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"Command those who are rich in this present age not to be haughty, nor to trust in uncertain riches but in the living God, who gives us richly all things to enjoy. Let them do good, that they be rich in good works, ready to give, willing to share, storing up for themselves a good foundation for the time to come, that they may lay hold on eternal life." -- 1 Timothy 6:17-19 (NKJV)

In Pursuit of the Common Good details the almost accidental development of the Newman's Own line of foods, its eventual success, and how the founders, Paul Newman and A.E. Hotchner, developed a new kind of charity to allow seriously ill children to attend summer camp. The book is filled with humor, good-hearted fun and a will to do good. Most people will find the overall effect to be heart-warming . . . except for the tendency to self-congratulation.

The book's is one part self-deprecating personal narrative, one part "advanced moving and shaking", one part "legend-making" tales, one part "I told you so" to the corporate "experts", one part funny stories from customers and one part business history mixed with two parts serious stories about young peoples' illnesses, three parts lessons about establishing a new charity, with a dash of recipes and cartoons for final humor. The mixture, while quite unusual, has a zestful freshness that leaves a taste for more.

If you are like me, you've never quite understood how Newman's Own came into existence and became a big success. I've tasted some of the products and find them to be of good quality. But there must be something more than that to it.

I was even more surprised to read in past news articles that all profits are distributed to charity annually. "Where in the world did the company get the working capital to stay in business?" was the question on my mind.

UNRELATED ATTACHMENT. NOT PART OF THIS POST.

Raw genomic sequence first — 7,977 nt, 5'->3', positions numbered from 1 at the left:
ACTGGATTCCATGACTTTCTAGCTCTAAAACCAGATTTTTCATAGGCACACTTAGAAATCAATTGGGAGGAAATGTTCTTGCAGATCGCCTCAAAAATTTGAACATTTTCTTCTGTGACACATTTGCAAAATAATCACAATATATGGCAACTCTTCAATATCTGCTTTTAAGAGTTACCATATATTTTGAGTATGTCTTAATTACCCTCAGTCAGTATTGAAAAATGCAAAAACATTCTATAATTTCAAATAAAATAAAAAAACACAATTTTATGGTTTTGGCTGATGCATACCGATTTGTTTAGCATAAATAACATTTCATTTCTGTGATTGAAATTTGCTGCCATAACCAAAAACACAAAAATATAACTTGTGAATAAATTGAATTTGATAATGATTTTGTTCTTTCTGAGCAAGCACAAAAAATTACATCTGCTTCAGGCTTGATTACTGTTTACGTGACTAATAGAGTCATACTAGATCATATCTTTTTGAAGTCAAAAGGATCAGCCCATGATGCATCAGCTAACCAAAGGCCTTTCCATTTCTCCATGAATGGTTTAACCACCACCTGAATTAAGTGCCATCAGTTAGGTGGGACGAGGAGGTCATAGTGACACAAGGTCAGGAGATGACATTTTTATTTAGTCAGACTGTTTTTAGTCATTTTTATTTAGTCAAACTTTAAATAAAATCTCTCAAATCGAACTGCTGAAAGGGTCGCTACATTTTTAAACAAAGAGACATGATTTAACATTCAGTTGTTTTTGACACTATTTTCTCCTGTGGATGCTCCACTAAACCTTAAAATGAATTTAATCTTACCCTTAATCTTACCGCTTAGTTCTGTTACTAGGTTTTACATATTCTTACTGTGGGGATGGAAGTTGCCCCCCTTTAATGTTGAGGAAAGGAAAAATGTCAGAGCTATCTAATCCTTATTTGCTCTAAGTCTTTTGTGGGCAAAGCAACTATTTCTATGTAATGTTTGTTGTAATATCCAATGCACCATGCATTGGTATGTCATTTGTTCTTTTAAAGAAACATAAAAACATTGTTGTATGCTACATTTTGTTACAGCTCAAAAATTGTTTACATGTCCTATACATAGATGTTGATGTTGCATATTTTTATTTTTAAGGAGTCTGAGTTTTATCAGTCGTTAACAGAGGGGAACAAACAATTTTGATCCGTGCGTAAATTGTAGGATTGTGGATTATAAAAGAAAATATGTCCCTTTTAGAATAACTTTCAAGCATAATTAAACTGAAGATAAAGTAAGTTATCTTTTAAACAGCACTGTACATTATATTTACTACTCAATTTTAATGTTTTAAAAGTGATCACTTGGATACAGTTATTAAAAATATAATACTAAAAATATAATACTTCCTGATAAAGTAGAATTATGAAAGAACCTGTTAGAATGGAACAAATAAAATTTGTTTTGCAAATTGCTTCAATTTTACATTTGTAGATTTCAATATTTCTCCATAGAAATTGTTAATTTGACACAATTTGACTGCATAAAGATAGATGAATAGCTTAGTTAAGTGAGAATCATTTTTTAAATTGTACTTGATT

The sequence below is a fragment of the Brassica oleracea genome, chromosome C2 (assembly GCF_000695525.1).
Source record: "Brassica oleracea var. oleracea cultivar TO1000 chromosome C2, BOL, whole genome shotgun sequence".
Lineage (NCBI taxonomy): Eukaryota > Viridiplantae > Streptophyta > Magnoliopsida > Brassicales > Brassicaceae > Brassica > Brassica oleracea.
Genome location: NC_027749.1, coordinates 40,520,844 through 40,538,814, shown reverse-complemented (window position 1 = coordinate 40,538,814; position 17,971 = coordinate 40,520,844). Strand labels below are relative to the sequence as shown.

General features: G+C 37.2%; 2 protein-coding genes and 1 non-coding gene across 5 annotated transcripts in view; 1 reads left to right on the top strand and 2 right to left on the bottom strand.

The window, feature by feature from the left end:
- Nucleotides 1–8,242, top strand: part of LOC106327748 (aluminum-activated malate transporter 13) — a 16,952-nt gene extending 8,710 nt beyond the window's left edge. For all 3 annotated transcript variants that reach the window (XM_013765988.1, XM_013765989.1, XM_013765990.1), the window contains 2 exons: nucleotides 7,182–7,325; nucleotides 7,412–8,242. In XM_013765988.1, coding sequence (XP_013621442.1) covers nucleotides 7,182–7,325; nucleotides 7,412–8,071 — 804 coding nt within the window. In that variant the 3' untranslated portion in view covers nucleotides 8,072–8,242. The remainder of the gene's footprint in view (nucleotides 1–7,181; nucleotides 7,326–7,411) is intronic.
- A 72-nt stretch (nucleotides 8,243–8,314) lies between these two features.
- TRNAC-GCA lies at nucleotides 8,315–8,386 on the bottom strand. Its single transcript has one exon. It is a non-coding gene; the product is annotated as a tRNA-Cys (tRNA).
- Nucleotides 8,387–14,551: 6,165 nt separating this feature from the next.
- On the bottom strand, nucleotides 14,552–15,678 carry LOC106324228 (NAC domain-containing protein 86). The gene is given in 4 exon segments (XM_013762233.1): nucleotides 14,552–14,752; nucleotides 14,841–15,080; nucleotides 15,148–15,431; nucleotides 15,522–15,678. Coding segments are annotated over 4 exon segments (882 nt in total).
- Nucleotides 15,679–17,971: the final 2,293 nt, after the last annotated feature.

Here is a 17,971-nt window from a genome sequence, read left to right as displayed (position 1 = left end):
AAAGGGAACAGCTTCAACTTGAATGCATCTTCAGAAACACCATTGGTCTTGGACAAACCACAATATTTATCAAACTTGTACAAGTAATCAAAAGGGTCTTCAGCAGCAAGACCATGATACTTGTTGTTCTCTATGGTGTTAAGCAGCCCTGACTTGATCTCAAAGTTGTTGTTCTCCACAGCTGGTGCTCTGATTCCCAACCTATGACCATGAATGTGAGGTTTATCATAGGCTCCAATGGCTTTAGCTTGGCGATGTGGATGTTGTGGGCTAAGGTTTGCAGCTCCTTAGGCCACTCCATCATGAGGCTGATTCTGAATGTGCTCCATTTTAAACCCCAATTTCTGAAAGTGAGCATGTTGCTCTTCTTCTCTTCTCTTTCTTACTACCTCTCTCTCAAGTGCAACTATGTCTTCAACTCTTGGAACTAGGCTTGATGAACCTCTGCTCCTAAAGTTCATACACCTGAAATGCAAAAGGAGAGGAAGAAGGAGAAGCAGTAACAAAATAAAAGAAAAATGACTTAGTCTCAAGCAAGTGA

I also wondered how anyone would decide which charities to support and which to shun.

In Pursuit of the Common Good answered all those questions and more for me.

I was deeply moved by the tale of starting up and running the Hole in the Wall camps for seriously ill youngsters, and intend to tell others about this good work.

What intrigued me most about the book was that it showed that doing the right thing could be amazingly commonsensical. The products are good because Paul Newman would not be satisfied until he thought they were. The packaging copy and promotional activities are zany, and reflect the good humor of the authors . . . not some copywriter. Profits and cash flow are good because the authors paid attention to setting up their business model so the company would need very little capital. Making the profits go to charity allowed the authors to have fun with the business in a way they could not have done if they had been trying to line their own pockets. The psychic and emotional satisfaction of establishing the camps and helping other charities are probably worth much more than any money can buy.

I hope that other talented people, whether they are prominent or not, will consider how they could follow some parts of what the authors did with their business or their charity. I thank them both for sharing the story in this entertaining book.
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